Dear Friend,

Oregon’s Willamette Valley is internationally regarded as a legendary, cool climate for Pinot Noir. Only Champagne and Germany’s Mosel Valley have been classified in the same cool climate zone by the University of California, Davis; the historical brain-trust of American Viticulture and Enology. But would you believe that even in our region, where we are growing wine on the edge, we have even colder micro-zones where Pinot Noir truly expresses unique ripening on the verge of disaster?

With how cool of a climate the Willamette Valley is, being north of the 45th Parallel and in close proximity to the frigid waters of the Pacific Ocean, we are just able to ripen Pinot Noir and Chardonnays at the end of the season when the weather truly falls apart. This is what is meant when they describe our region as “marginal” for wine growing. This dance with the devil, this race to ripen, is what gives our wines great natural acidity, crunchy bright flavors, and mineral expressions. It is this bright tension that makes our wines so juicy and taste of fresh fruit vs. jams, jellies, or dried fruit flavors from warmer climates.

What pushes us over the “margin,” and actually makes it possible to ripen fruit here is the fact that we are situated within a weather shadow between the dense old growth timber of the coastal mountain range that welcomes over 120 inches of rain per year, and the tall, volcanic peaks of the Cascade mountain range which can see just as many inches of snowfall. It is, in fact, these two mountain ranges that keep our Willamette Valley’s climate perfect for Pinot Noir, Chardonnay and hundreds of other cool climate agricultural products (remember that Christmas trees are one of our largest exports!) While it may be grey outside, the coast range protects us from the direct threat of the Pacific’s cold, wet weather, and the Cascades protect us from the desert on the other side, which is scorching hot in the summer, and below freezing in the winter.

But like all defense systems, there are points of weakness….

The magnificent coastal mountain range is broken up periodically with small river valleys and inlets, but there is one large, and very prominent break in the volcanic mountain chain, and that gap gives no resistance to the Pacific Ocean’s weather, and allows the cold, maritime wind to blow into our valley. That prominent break is called the Van Duzer wind gap, and it is one of the major geological features that defines our Oregon maritime climate, unlike the continental and Mediterranean climates of our respective Washington and Californian neighbors to the North and South.

These stiff, brisk ocean winds have been blowing into our valley for millions of years, but their most dramatic effects have been tempered before reaching most of the valley and the state by one massive, complex, and lone island of rusty-red, degrading, volcanic basalt: The Eola-Amity Hills. Named after the community of Eola, whose own name was derived from Aeolus, the Greek god of wind, this 37 thousand-acre American Viticultural Area (only 2,400 acres are planted to vine) is historically home to many of those aforementioned Christmas tree farms that help decorate homes across America during the holidays, and is now much better known for some very famous vineyard sites. And no vineyard is more highly regarded than the one we are focusing on today: The Temperance Hill Vineyard, a site we have collaborated with since 2004.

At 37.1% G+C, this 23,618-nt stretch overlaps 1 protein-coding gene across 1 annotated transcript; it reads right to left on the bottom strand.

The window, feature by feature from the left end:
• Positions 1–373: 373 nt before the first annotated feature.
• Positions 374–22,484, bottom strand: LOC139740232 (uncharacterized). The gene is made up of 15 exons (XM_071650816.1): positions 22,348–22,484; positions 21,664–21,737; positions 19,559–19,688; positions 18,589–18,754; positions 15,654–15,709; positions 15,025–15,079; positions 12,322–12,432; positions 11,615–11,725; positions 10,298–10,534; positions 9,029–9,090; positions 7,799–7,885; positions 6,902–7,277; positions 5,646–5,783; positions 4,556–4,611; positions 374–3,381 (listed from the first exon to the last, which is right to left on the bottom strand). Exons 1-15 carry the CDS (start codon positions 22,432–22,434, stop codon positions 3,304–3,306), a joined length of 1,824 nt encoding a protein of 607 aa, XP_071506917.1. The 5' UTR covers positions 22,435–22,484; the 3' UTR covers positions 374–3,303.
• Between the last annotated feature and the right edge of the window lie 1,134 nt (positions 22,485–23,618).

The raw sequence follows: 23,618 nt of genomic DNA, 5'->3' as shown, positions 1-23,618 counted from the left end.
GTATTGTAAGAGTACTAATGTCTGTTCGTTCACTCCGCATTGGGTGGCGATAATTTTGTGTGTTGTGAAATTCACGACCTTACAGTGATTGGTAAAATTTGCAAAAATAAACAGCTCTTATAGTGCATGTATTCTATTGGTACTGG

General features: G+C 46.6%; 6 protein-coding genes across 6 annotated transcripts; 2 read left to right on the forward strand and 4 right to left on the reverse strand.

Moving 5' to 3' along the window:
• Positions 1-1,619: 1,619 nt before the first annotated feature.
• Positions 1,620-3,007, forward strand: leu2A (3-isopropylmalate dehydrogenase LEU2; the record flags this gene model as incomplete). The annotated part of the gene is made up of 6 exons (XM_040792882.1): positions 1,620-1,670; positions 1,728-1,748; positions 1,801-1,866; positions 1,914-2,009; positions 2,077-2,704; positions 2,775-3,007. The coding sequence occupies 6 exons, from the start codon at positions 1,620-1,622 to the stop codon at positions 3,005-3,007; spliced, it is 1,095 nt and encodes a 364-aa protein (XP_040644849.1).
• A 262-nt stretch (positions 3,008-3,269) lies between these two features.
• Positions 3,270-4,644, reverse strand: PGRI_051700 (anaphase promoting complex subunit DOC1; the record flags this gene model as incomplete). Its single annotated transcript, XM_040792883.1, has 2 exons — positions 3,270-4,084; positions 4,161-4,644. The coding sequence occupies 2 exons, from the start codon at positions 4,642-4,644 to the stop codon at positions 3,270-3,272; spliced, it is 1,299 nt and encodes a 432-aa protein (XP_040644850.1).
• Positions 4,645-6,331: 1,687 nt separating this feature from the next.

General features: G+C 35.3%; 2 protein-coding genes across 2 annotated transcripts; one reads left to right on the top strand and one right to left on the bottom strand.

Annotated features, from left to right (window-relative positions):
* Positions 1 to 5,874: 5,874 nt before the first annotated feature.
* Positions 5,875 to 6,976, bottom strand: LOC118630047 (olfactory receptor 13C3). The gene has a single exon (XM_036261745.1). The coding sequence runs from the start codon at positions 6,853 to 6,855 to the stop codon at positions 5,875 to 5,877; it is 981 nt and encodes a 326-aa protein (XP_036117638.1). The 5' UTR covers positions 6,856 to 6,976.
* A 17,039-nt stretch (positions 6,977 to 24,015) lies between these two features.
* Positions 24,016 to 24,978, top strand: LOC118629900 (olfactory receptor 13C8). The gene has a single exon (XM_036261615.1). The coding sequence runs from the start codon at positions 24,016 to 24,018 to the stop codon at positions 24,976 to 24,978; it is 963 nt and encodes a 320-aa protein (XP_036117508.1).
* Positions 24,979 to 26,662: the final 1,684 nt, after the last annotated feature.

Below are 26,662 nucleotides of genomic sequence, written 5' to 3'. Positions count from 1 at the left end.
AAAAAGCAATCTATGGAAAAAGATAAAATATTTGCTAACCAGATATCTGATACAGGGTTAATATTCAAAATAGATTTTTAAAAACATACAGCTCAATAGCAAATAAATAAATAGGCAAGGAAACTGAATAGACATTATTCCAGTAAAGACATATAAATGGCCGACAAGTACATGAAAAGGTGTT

Perched at the very top of the southern tip of the Eola-Amily Hills, The Temperance Hill Vineyard is a hundred-acre farm that was planted in the mid-1980’s. The Van Duzer wine gap points its wind gusts directly at this great vineyard site and so, with the combination of its high elevation and exposure to wind, it is one of the last vineyards to enter bud-break, bloom, veraison, and finally, harvest. In fact, historically speaking, we have oftentimes harvested Temperance Hill after all of our estate fruit from the Dundee Hills has already finished fermentation and has gone to barrel! Sometimes, these two AVAs have 3 or 4 weeks between harvest dates.

Our Temperance Hill Pinot Noir is a production team favorite for its non-stereotypical expression of Pinot Noir. Temperance Hill does not smell or taste Oregonian, nor does it Burgundian, or Californian…it can only be described as Temperance Hill in character. This cold site within a cool climate means that, historically, growing grapes here has been risky. But with risk comes reward! With a very complex aromatic potpourri of boysenberries, marionberries, huckleberries, ruby red grapefruit, Douglas Fir pine, cannabis, and peppercorns, this is a one-of-a-kind wine that sommeliers and wine connoisseurs have sought out for years. With very high natural acidity, and low natural alcohol, the Temperance Hill Vineyard has produced very age-worthy wines over the many years.

I am so happy to present you with a small vertical offering of, what could be, my two favorite vintages from this vineyard: 2018 and 2013.  I love these vintages because these were warm years and definitely not without their challenges, but as the end of the ripening season approached, temperatures cooled, allowing the final phase of ripening an elegance of pace, and we picked fruit late into October where we saw perfect flavors and brisk acidities. These wines are showing extremely well right now, and both will continue to age for some time. I recommend stocking up to enjoy now, this fall, this winter, and for 5-10 more years to come!

Josh Bergström